Given some of the suggestions I have read regarding fittings or expressing confidence in non-Titleist representative work (shaft replacements, club alterations, etc), I decided to share with the TT community an experience from last season.
Approximately mid-season, I decided to visit my local Big Box store for a fitting. This decision was in-part based on questions related to the driver I was using. While my iron striking wasn't bad, upwards of 80% of my tee shots missed the fairway - with at least 50% of those misses coming to rest in the rough across the adjacent fairway (part equipment, part swing mechanics). My "power-fade" became the talk of my game, being that I could easily drive the ball 300 yards (150 straight then 150 right - right across the other fairway).
Anyway, during the process, the Big Box rep, put me on their launch monitor and had me swing away with several drivers. Based on the monitor figures, the Big Box rep, looked at this handy little chart and suggested that for optimal ball flight I shouldn't use a stiff shaft and should gravitate more towards a more forgiving driver (460cc). That said, the recommendation was a TM Burner 2.0 or a Cally something. Though I liked the feel, look, and sound of the D3, I complied with the Big Box rep's suggestion, purchasing the 2.0.
Fast forwarding a bit, the recommended stock TM driver did little for control. Actually, my driving became worse with an increase in fairway hits. I guess the whippy nature of a regular flex shaft coupled with it being 46 inches really overly exaggerated flaws in my swing.
As a result, during the off-season, I decided to attend a Titleist demo day. The Tileist rep was much more thorough, while using "less" eye-catching technology than the BIg Box store. Leveraging a basic launch monitor, measuring ball speed and launch angle, coupled with visually watching the ball flight within the indoor range, the Titleist rep was able to more accurately assess my swing characteristics. The resulting make-up is as follows:
At this point, I'm not sure that asking someone to do my fitting who has incentive to sell me something stock on the floor is in my best interest. I also have a small distrust of 27 year olds that display both a prejudice towards their favorite products and their lack of interest in anyone under a 90 mph swing speed. With drivers over $300 and irons over $700, the person fitting my clubs should take as much interest as a good tailor with a $500 suit.
I couldn't agree with you more. The only way to get properly fitted is by a certified Titleist fitter outside. You can be 100% sure that you were fitted properly and the results on the course will be all the proof you need. I've had my new AP1's for a couple weeks now and I couldn't be happier.
The answer is... It is all about business...
Retail stores and sales people always trying to sell as much as they can also trying to make maximum profits from every sales.
Some golf club manufacturers give commission to retail stores or directly give to sales people base on total amount of sales (monthly or quarterly) or base on number of products sold.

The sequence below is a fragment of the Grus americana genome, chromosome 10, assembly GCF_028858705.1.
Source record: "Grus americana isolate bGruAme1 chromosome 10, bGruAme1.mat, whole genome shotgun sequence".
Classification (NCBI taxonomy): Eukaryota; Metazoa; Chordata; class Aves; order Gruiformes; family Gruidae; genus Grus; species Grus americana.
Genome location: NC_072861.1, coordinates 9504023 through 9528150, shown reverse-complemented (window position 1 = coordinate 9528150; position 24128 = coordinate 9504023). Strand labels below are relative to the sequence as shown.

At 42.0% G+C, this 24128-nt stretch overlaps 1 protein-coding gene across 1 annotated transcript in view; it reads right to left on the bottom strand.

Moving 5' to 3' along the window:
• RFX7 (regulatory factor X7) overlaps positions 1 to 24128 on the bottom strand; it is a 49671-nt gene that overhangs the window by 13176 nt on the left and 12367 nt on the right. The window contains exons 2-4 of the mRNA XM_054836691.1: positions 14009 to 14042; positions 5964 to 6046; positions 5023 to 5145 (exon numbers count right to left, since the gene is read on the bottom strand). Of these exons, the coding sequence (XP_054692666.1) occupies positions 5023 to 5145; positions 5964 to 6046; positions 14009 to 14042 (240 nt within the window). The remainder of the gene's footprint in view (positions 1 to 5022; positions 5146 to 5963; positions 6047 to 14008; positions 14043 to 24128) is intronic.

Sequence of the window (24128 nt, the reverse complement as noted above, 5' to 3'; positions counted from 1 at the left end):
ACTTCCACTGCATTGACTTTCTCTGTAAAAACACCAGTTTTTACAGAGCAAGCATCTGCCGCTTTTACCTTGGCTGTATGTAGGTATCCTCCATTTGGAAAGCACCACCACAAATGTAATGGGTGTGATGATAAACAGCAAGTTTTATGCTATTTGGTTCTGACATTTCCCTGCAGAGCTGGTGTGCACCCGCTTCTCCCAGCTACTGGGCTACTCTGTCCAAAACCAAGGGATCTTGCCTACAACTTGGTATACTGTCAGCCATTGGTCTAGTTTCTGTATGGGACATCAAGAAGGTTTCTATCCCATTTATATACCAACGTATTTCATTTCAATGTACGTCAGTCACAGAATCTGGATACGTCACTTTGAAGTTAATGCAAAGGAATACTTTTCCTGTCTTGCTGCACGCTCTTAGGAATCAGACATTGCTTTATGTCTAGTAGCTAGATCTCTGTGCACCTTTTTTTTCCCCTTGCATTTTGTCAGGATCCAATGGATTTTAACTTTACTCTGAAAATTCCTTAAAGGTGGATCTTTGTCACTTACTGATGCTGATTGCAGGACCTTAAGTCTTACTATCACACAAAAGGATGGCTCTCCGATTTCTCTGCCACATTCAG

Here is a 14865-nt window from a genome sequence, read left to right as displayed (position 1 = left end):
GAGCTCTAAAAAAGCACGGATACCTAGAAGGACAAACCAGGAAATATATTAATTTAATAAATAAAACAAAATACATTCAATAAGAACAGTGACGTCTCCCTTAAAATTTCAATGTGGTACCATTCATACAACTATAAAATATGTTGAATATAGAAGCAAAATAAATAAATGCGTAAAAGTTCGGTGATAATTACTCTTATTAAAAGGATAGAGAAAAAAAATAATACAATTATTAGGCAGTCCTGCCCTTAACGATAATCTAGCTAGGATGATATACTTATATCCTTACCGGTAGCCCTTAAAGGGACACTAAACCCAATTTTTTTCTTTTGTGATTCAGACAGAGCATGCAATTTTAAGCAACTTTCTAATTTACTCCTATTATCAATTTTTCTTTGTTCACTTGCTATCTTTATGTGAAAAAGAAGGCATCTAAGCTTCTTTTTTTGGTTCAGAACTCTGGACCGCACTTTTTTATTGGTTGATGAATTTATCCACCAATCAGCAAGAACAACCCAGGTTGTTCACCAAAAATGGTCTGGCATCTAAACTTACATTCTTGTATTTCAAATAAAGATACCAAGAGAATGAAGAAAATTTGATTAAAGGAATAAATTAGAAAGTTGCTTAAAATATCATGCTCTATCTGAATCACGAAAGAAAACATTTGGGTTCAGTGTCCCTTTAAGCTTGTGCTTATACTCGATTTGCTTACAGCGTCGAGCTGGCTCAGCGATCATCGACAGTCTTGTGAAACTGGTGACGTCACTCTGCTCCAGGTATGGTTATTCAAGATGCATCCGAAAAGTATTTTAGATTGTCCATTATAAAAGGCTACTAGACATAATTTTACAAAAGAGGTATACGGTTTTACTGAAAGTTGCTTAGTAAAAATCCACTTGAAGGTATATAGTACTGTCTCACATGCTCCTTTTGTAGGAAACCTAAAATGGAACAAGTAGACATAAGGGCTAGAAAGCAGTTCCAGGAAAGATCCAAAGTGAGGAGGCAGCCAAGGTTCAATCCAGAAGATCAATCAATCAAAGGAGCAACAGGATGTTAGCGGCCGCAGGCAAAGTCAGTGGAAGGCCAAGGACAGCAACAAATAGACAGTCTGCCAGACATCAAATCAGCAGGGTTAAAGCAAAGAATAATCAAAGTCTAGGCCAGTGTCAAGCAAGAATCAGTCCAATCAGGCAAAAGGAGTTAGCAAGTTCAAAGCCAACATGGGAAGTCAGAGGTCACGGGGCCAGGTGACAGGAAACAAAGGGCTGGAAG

Also, sometimes sales representatives or manufactures through some sale contests (mostly done by sales representatives) and 1st place normally get a set of irons or a driver and they are definitely free.
It looks like you met a sale person who want to have $10 to $20 in his or her pocket or tried to get more points for contests from the driver sales.
Well... I am not going to tell you what companies give commission to retail stores or sales people but Titleist is one of a few companies not doing it.
That's why Titleist clubs are one of less favorite clubs to sell to customers. (NO commission but some sales contests)
Anyway, I hope you don't have any bad feeling about people at golf industry... just like I said earlier... it is all about the business.
Please find a place (Big Box store, Independent Golf Shop or Golf course Pro Shop) that you can truest to shop with and also find a person or people know about golf and love the game of golf.
There are many people with of some types of knowledge but it will be very difficult to find a good one.
Having "observed" fittings at big box stores on more than one occassion, I couldn't agree more that it's a colossal waste of time and could do more harm than good to one's game. The number of times that i've cringed at the stuff coming out of the "fitter's" mouth, and I use the title "fitter" liberally here considering most of them don't seem to know much about fitting in general. Additionally, the flight monitors at these shops seem to be less than perfect, no other way to sugar coat it. I can't tell you the number of times my buddies and I would get on one, and begin to pound away with the driver, 310+ yards according to their system.............especially laughable when people I know who can't even hit their driver 250 yards are hitting over 300 according to the monitor. Well I will say the only good thing is, when you're confidence level is down......and you need a little confidence boost, their system certainly does provide it, well until you get back out onto the course and realize you're not as good as their monitor makes you look.
Usually the monitor tells you that you hit less than you really do.